Stephanie Kerrigan is a fifth year doctoral student who received her bachelor's degree in psychology from Rowan University. Prior to beginning graduate school, she served as a research coordinator for two years at Drexel University. She is interested in health behavior change, particularly adherence to behavioral recommendations, and applying advanced methodologies and statistics to health behavior research. Her thesis examined distress tolerance and executive function as moderators of the relationship between intention and behavior in individuals enrolled in a weight loss program.
Madeline Lagacey is in her fourth year out of five in a combined Bs/Ms program in psychology. Her research interests include evaluation and development of treatment strategies in an effort to reduce relapse rates as well as eating disorders and body image in female athletes. She plans to pursue a doctoral degree in clinical psychology in the future.
Stephanie is a fifth year doctoral student. Stephanie received her bachelor's degree from the University of California, Berkeley. Prior to starting graduate school, she was a research coordinator in the Stanford University Eating Disorders Research Program. She is interested in utilizing novel assessment methods, including behavioral and neural measurement, to identify affective and neuropsychological maintenance factors of binge eating pathology, and the development and evaluation of new treatment components to target these factors. Her NIH National Research Service Award funded dissertation aims to develop a novel behavioral measure of emotional distress tolerance.
Jerry Martin is a research coordinator for Evan Forman who primarily coordinates Project DietAlert and Mind Your Health. He graduated in 2015 from Temple University with a BA in Psychology. Jerry plans to pursue a doctoral degree in clinical psychology in the near future. His primary research interests include behavioral treatments for anxiety and mood disorders, specifically among children and adolescents.
Helen is a second year doctoral student, working under the mentorship of Adrienne Juarascio, PhD. She received her bachelor's degree in Psychology from Georgetown University in 2011. Prior to beginning graduate school, Helen worked as a research coordinator at Children’s National Medical Center and then in the Eating Disorders Clinical & Research Program at Massachusetts General Hospital. Her research interests include examination of treatment strategies for eating disorders as well as underlying mechanisms of disordered eating within a transdiagnostic framework.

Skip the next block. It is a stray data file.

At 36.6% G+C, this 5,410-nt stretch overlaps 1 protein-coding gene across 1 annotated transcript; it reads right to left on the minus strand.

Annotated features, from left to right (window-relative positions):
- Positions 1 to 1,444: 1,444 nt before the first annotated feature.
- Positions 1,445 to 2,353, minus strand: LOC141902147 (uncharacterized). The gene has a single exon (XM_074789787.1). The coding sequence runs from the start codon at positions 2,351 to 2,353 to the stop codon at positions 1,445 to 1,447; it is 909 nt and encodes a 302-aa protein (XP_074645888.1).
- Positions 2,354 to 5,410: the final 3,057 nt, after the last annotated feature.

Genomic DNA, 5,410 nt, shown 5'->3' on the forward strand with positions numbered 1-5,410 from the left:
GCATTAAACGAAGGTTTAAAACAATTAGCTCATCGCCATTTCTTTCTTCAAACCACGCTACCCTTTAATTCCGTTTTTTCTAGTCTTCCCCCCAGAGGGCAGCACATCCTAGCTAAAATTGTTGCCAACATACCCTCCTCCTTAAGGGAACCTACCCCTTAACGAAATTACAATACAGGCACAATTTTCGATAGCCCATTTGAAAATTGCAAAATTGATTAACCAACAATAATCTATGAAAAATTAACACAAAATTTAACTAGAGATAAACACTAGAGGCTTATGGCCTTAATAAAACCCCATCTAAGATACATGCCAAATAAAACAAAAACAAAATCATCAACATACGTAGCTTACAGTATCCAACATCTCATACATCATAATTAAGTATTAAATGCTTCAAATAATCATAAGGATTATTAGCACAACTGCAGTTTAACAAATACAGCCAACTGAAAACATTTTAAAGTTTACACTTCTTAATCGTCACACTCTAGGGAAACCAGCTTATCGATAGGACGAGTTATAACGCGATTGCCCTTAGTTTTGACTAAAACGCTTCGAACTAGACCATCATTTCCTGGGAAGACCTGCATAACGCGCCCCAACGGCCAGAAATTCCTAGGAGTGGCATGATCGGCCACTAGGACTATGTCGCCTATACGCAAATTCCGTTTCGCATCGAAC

Jocelyn is a second year doctoral student working under the mentorship of Meghan Butryn, PhD. She graduated in 2013 from Middlebury College with a BA in Psychology, and then spent two years as a Clinical Research Coordinator at Massachusetts General Hospital in Behavioral Medicine. Her research interests include evidence-based interventions for obesity, particularly at the intersection of primary care, and physical activity promotion.
Leah Schumacher is a second year PhD student. She received her BS in Psychology from the University of Dayton in 2011, and is currently finishing her M.S. in Psychology at Drexel University. Her research interests include behavioral and psychosocial treatments for obesity and eating disorders, ecologically-valid methods of assessment, and how individuals perceive and respond to failures in adhering to health behavior change goals.
Arielle is a research coordinator for Adrienne Juarascio, PhD. She graduated from Skidmore College in 2013 with a BA in psychology. She is currently pursuing a Masters degree in Psychology at Rutgers University. Her research interests include individual differences in one’s relationship with food as well as innovative treatments for eating disorders and obesity. She plans to pursue a doctoral degree in clinical psychology in the future.